If you go to a pastoral job search website you’ll see that a requirement for most openings is that a candidate have a master’s degree in theology – or at least a bachelor’s degree. I do understand this. A pastor should know the Bible. He/she should guard the truths of Scripture and be able to communicate them clearly and effectively.

The Apostle Paul provided his protege, Timothy, with a list of qualities necessary for those that wished to serve in spiritual leadership.

Now the overseer is to be above reproach, faithful to his wife, temperate, self-controlled, respectable, hospitable, able to teach, not given to drunkenness, not violent but gentle, not quarrelsome, not a lover of money. He must manage his own family well and see that his children obey him, and he must do so in a manner worthy of full respect. (If anyone does not know how to manage his own family, how can he take care of God’s church?) He must not be a recent convert, or he may become conceited and fall under the same judgment as the devil. He must also have a good reputation with outsiders, so that he will not fall into disgrace and into the devil’s trap. – 1 Timothy 3:2-7

This is quite a list! Notice that only one of the attributes in this list has to do with a minister’s competence. It says that he must be “able to teach.” Beyond that, all the rest of the attributes have to do with a person’s character. Lists like this are often referred to when it comes to pastoral qualifications. One church search committee I spoke with actually asked a prospective pastor if he qualified for each one of these (working their way down the list).

Notice the very last attribute listed here: “He must also have a good reputation with outsiders.” According to the Apostle Paul – arguably the most prolific church planter in the First Century – a person is only qualified to serve as a spiritual leader if he/she has a good reputation with outsiders. Unfortunately this characteristic has been almost totally forgotten in today’s seminaries and ministry training schools. It rarely shows up in the core curriculum.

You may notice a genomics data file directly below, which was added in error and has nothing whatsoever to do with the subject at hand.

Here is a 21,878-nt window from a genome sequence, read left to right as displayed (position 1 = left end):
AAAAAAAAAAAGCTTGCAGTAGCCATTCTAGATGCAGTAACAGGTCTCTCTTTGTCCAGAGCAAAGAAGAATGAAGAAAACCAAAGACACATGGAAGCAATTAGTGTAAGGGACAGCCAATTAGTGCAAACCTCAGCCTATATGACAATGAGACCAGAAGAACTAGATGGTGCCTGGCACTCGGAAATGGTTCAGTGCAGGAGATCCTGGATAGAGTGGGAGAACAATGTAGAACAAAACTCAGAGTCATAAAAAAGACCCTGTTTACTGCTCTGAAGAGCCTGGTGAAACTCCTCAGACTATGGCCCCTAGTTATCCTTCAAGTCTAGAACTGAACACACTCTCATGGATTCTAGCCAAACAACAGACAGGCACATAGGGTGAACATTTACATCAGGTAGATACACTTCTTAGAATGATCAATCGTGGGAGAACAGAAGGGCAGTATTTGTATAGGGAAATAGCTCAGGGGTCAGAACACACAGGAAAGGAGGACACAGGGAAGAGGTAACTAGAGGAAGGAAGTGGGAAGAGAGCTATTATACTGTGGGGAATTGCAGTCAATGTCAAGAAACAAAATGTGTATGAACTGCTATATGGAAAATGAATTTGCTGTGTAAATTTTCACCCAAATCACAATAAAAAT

Back to the pastoral search listings… although, as I mentioned before, the requirement in most pastoral job listings is a master’s degree in theology (or some related field), to date I’ve found the “good reputation with outsiders” prerequisite (or something like it) in only two out of the dozens of openings I’ve researched. It’s as if churches have focused so much on a pastor’s preaching ability that they have ignored his/her ability to connect with outsiders. Sadly, this ensures that the church will only reach insiders, leading to its eventual decline and possible death.

Twitter_logo_blueChurches focus more on a pastor’s preaching ability than on the ability to connect with outsiders, leading to their decline.

If our churches are going to thrive in the looming Post-Christian cultural shift, we will have to intentionally focus on outsiders. I’m not saying we should ignore insiders. Instead, we need to invite our insiders to serve as God’s representatives in connecting with outsiders – especially those that visit our churches. And our seminaries and ministry training schools need to train the next generation of pastors and spiritual leaders to connect with outsiders as well as insiders.